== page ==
low-power television station

low-power television station

[′lō ¦pau̇·ər ′tel·ə‚vish·ən ‚stā·shən]
(communications)
A television broadcasting facility limited in transmitter output so as to provide reception in only a local area, with a typical service area radius of 3-16 miles (5-26 kilometers). Abbreviated LPTV station.
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NYSE: HCHC) has agreed to acquire all assets of Texas, US-based low-power television station (LPTV) owner Mako Communications, LLC and certain of its affiliates, the company said.
I was the news director--actually, the whole news department--at a small, no-budget, low-power television station in Arizona.
Another part of the plan was the construction of a local low-power television station - as a broadcaster rather than a cable channel, the new affiliate would qualify for Nielsen ratings, with increased revenues and increased viewership.
WNYZ-LP broadcasts on the audio portion of a low-power television station on VHF channel 6.
NYSE:UVN) broadcast television network, today announced that it has expanded its reach to the growing North Carolina Hispanic community through its acquisition of WIWW, a low-power television station in Durham, North Carolina.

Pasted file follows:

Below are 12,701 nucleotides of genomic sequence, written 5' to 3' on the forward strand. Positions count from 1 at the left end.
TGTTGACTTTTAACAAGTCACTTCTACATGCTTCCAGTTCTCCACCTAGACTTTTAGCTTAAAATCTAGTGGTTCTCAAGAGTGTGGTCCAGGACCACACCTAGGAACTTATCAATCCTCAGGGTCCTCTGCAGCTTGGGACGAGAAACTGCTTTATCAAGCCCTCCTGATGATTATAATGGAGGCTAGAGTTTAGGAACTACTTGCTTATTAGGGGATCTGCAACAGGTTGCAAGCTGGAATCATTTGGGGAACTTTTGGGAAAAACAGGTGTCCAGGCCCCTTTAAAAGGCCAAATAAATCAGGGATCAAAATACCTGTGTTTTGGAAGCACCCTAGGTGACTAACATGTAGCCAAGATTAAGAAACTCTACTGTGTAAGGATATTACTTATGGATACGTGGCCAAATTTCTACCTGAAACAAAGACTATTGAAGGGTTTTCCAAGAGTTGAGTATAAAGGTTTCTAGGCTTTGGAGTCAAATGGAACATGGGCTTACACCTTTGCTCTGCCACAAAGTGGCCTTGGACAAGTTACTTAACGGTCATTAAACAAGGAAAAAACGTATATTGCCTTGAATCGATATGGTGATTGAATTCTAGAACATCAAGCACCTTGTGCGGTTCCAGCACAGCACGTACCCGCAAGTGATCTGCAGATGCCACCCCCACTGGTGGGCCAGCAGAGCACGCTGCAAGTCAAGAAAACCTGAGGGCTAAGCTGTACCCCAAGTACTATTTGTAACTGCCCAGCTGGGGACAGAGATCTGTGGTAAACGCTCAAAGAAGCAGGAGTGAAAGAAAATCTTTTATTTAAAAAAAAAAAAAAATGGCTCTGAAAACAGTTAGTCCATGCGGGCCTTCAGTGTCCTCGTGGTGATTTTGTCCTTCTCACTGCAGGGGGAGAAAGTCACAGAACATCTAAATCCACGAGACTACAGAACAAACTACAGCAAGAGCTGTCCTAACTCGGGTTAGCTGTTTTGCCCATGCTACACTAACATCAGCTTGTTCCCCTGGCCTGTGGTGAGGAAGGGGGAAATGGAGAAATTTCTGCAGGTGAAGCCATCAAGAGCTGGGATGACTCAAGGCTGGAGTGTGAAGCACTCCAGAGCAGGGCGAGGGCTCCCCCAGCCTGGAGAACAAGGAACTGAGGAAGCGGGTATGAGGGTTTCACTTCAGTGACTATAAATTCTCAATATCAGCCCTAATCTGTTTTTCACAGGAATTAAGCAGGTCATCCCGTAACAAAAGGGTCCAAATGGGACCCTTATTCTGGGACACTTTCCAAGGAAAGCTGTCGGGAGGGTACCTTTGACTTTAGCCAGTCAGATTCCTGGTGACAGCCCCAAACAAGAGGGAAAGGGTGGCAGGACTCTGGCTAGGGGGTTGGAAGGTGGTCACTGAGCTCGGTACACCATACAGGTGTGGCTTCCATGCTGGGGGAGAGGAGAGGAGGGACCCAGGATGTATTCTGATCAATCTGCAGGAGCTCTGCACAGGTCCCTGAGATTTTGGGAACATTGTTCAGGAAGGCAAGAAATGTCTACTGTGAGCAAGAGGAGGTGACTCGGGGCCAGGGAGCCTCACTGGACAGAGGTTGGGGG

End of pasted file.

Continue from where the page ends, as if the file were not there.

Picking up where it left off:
WAWA, a low-power television station, is now the only UPN over-the-air television station in the Syracuse market.
With the use of cameras, message signs and fiber optics, this "smart" highway can detect travel times and provide information to motorists not only with the message signs on the highways, but also via the Internet, mobile Internet and a low-power television station.
As of 28 February 2017, it owned and/or operated 4 television stations and 5 low-power television stations serving 2 markets; and 68 FM and 32 AM radio stations serving 24 markets.
The FCC has created procedures for low-power television stations (LPTVs) and translators to apply for a Special Displacement Window if they are being forced off the air by the incentive auction.
Saga owns or operates broadcast properties in 26 markets, including 65 FM and 32 AM radio stations, 1 state radio network, 4 television stations and five low-power television stations.
The pair falsely claimed to investors that Vision Broadcast owned low-power television stations as well as 70 broadcast licenses to operate additional low-power television stations estimated to be worth $400 million once the television stations became operational.
The auction included most of the company's 19 full-power and 85 low-power television stations.